Kanchi-in-bon Mei-zukushi

TitleKanchi-in-bon Mei-zukushi
Publication TypeManuscript
Year of Publication1423

The oldest Japanese sword book in existence. It is thought to be a handwritten copy of a work of the late Kamakura Period (1192-1333): the text includes reference to the year 1316, and the imprint shows that the copy was completed in 1423.

The lineage of master-apprentice relationships from the Jindai (ca.7 c.) to the late Kamakura period is traced in the book and swordsmiths of the day are listed. In the section titled "Kokon shokoku kaji no mei (literally, "inscription on swords of all ages and countries")," 52 distinguished swordmakers are introduced. Especially about 42 swordsmiths including Awataguchi Toshiro Yoshimitsu and Nakajiro Kunimasa of Yamato, the forms of nakago (tangs) of their works are illustrated in the upper part of the pages, and below are written the smith's name, the region, his school, date, and the features of his works.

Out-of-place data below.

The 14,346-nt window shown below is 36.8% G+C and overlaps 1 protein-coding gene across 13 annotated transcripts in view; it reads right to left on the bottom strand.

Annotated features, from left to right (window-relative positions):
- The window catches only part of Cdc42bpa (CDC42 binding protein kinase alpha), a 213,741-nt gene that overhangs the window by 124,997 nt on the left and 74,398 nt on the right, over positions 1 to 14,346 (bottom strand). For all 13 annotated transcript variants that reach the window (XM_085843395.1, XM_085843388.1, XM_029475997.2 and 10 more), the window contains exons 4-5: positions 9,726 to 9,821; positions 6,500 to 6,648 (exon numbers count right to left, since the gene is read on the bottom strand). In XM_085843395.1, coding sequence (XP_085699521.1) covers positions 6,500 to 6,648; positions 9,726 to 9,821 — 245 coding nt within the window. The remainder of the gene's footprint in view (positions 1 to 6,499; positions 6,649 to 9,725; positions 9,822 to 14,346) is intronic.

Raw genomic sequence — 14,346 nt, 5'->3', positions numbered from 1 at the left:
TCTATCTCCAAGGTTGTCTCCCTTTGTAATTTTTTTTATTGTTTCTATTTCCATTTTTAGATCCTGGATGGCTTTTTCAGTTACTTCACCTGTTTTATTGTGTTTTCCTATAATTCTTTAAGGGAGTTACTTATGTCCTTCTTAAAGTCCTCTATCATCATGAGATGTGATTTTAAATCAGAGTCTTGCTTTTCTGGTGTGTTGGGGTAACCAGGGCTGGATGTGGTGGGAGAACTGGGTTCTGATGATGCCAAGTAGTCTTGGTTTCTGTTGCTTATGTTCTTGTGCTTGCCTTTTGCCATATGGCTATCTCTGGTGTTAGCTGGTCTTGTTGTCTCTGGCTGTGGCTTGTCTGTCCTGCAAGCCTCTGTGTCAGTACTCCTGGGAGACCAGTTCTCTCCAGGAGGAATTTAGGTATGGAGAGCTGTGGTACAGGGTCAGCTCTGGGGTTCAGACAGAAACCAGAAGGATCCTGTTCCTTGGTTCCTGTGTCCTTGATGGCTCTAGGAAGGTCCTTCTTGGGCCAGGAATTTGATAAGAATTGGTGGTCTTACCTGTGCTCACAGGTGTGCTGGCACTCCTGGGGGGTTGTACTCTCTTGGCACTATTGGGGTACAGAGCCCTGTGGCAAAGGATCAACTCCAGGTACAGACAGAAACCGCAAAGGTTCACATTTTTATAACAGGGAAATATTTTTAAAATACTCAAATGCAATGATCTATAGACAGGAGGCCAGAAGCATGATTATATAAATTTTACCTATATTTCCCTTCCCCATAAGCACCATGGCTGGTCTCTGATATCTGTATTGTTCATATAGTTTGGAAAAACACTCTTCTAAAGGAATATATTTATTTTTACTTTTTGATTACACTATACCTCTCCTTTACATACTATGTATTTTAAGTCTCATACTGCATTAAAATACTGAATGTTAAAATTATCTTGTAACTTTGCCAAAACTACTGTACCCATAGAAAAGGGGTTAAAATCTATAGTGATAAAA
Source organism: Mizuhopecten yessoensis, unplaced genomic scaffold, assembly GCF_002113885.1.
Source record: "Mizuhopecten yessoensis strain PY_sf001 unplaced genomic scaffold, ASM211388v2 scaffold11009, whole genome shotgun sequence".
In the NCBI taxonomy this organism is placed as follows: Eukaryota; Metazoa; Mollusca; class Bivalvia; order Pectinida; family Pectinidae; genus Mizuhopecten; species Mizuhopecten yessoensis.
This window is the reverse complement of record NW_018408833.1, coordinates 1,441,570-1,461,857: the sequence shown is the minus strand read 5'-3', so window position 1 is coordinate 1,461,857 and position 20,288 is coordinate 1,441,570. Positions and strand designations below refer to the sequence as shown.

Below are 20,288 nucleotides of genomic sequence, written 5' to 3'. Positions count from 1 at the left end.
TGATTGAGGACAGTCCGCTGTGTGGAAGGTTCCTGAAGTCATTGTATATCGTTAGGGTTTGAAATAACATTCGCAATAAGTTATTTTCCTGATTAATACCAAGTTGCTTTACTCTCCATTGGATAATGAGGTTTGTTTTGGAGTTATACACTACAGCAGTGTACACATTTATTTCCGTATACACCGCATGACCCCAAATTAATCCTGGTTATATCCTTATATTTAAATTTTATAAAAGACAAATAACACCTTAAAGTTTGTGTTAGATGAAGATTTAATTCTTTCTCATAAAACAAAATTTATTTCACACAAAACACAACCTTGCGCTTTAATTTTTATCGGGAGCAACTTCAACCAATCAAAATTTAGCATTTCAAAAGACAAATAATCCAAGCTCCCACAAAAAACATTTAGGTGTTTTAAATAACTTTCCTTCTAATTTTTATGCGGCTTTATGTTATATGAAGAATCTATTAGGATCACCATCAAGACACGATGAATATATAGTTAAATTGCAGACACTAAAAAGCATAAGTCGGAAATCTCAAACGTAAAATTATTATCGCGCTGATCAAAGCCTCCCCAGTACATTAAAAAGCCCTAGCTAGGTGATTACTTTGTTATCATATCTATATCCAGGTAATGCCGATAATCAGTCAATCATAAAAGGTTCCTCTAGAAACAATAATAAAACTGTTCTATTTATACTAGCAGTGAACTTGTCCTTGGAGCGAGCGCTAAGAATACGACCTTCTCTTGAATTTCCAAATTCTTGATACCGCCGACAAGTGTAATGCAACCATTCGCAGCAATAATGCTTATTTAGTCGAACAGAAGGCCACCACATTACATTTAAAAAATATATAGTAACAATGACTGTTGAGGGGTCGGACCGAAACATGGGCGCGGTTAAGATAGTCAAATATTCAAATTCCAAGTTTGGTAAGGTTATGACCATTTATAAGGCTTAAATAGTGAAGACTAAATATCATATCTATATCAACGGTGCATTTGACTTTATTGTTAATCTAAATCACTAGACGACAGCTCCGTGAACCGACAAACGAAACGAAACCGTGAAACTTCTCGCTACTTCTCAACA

The title "Mei-zukushi" is taken from the word which appears in the page 9-cho-ura (latter half of the 9th sheet). There are 45 sheets in total excluding blank pages. Temporary binding in Japanese style. As it was once possessed by the Kanchi-in, the foremost of the small temples belonging to Toji temple in Kyoto, the book was also called "Kanchi-in-bon Mei-zukushi."

[Bad link]